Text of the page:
Its certainly been a turbulent time over the last 18 months! Businesses have had to “adapt to survive”, there is always someone touting the “digital transformation” mantra, but what does it mean, as we come out of lockdown and learn to live with COVID19?
Personally, I think it is different for each sector and business as they all have different processes, products and ways of working.
Digital transformation could be:
- Moving “my bricks and mortar flower shop to an online outlet” where orders can be placed and either delivered or collected (click ‘n’ collect).
- Or it could mean “removing paper from all internal processes”.
- Or it could be a complete digital move “from onboarding staff through to supplier orders and automated invoicing” into a series of digital platforms that “talk” to each other.
All are transforming a business using digital processes with differing scales of complexity.
The key is to ask yourself “where does my customer fit” and “what does my customer want”? If you don’t know what your customers want it is very difficult to design a solution that will be successful. So the first thing to tackle is your customers’ needs and how are you going to fulfil them, this may be a simple solution or something much more complex.
Giving your customers a good experience during and coming out of lockdown is going to be the make or break for a lot of businesses. A few excellent ways I have seen some industries “pivot” have been:
- Restaurants have offered takeaways for collection and delivery. However, that has not been enough for some with the likes of Rick Stein, Tommy Banks from Made in Oldstead, offering gourmet meals for delivery at home. Offering a fixed meal delivered ready to do the final cooking. The question is how many of these establishments will continue with that service as it expands their weekly “covers” to a much larger audience. Not easy to get to the Rick Stein restaurant in Cornwall without going on holiday.
- Workshops being delivered via Zoom to a much larger geographic area than previous. I have worked with some whose workshops were very local (30-mile radius), that now have customers globally. One particular client delivered Knitting workshops, all of which were cancelled in March 2020, and designed a knit-along for the summer of 2020 expecting 20 customers. It ended up with 90 attendees over 20 weeks from as far afield as New Zealand, the USA, and all over the UK. Many of the customers are now “regulars”.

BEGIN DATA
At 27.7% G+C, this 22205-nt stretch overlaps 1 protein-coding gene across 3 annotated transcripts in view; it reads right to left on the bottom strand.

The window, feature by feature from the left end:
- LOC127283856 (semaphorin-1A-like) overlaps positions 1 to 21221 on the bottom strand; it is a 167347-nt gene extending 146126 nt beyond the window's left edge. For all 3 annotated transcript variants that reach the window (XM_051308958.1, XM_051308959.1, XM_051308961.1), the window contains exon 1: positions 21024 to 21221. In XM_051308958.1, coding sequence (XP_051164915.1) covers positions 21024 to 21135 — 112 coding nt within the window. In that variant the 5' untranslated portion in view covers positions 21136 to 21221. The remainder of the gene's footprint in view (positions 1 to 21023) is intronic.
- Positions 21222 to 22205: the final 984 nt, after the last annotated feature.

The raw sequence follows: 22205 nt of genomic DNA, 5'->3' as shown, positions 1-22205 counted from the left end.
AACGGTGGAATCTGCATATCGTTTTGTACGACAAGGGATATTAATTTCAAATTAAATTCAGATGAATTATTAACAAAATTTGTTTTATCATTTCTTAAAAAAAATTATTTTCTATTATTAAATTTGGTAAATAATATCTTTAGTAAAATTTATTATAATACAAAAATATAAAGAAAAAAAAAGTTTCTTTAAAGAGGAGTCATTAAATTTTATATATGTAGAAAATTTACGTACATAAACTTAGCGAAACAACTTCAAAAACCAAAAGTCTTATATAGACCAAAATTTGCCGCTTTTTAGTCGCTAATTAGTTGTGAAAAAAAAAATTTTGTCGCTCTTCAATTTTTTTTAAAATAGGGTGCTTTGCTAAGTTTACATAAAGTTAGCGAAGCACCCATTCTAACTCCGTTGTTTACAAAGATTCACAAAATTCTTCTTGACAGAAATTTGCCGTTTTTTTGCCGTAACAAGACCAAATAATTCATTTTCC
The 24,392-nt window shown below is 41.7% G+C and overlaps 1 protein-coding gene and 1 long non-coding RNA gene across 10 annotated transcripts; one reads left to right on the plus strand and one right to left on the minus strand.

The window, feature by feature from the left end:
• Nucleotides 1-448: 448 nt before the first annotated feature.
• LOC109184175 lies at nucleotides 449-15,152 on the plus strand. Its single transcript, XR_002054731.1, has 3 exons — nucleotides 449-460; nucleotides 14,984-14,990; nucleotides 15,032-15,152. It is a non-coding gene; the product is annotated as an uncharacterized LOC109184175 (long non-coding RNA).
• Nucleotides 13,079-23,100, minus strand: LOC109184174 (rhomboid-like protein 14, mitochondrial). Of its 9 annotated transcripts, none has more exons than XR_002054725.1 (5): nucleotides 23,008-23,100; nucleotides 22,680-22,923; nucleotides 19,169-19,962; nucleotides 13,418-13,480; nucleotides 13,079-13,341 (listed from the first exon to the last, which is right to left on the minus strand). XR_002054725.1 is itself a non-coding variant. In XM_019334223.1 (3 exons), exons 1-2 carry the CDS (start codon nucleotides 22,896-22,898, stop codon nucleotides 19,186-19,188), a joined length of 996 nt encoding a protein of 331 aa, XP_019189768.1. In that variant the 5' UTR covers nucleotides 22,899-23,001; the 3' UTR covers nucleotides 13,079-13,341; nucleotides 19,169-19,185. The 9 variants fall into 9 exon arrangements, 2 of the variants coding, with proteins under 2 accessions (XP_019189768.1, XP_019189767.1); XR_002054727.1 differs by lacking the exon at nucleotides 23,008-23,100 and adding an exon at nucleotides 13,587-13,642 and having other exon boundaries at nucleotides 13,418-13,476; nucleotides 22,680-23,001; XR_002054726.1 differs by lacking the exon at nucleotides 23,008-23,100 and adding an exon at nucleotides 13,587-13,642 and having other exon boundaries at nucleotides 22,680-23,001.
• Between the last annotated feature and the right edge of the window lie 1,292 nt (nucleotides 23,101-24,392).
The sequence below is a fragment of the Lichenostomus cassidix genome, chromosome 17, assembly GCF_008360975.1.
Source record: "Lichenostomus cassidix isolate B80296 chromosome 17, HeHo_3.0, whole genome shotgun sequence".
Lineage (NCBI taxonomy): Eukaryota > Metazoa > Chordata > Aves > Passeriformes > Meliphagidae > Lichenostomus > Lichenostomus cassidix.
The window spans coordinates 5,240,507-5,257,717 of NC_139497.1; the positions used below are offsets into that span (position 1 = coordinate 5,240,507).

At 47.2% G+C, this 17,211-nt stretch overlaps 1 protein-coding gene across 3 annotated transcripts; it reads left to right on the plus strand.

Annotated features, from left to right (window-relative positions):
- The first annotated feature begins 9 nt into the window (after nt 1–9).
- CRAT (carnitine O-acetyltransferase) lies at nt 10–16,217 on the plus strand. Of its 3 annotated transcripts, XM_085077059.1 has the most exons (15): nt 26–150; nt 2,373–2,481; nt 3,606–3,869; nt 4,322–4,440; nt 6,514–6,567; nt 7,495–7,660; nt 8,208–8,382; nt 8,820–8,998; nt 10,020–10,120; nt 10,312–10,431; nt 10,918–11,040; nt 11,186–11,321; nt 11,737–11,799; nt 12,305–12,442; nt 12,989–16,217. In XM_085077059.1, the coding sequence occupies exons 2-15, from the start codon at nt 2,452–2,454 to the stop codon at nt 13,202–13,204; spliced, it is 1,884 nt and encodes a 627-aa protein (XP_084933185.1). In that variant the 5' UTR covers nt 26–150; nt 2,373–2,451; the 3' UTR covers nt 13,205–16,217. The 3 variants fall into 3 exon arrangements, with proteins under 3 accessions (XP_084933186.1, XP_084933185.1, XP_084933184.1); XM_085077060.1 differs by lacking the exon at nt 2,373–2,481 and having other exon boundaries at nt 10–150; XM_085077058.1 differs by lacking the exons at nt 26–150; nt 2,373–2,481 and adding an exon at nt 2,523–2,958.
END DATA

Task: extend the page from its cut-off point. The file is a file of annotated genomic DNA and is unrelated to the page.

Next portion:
So “how might that be possible for me”, you might be asking? The critical factor is “customer experience” (CX), which can be defined as the set of interactions and engagements your customer has with your brand. Online touchpoints including videos, content consumption, e-commerce as well as offline touchpoints such as in-store, in-branch, outdoor and experiential advertising are all part of the overall customer experience. The importance of an online and offline strategy that underpins CX cannot be overstated.
Content is the lifeblood of most marketing activities across a whole host of touchpoints from website and ad copy through to email marketing and social media activities. It is the fuel that drives digital experiences without which most businesses would eventually grind to a halt.
Content and data need to work in unison for the delivery of the best possible customer experiences – online and offline. Being able to measure the success of an activity should be seen as a very important activity. Good data analysis capabilities to better understand customer experience can only help achieve what your customers want.
People often implement new tools without really thinking through how they need to be configured, how they need to be designed and, most importantly, how they need to connect into the broader marketing technology architecture and even the business process.
Digital transformation is very much a journey rather than a destination!
Organisations that are confident in measuring their return on investment for digital marketing programmes are more than twice as likely to have exceeded their business goals by a significant margin.
Investment in content – or, indeed, any digital asset – is nothing without an understanding of the ‘why’, with insight into how it will help or engage customers, and ultimately drive sales. Metrics that drive value for the business, instead of vanity metrics and standard KPIs that don’t give a true view on sales.
- Ensure the right kind of leadership and culture are in place
- Prioritise design and creativity
- Know your customers… and then delight them with the right content at the right time
- Budget for success
- Invest in integrated technology
Social marketing is the gift that keeps on giving for marketers who continue to explore ways of harnessing both paid-for and organic social media.
Organisations with a cross-team approach with the customer at the heart of initiatives are nearly twice as likely to exceed their business goals.
While marketing should certainly be powered by data, creativity and intuition are key components for effective marketing and the creation of great customer experiences.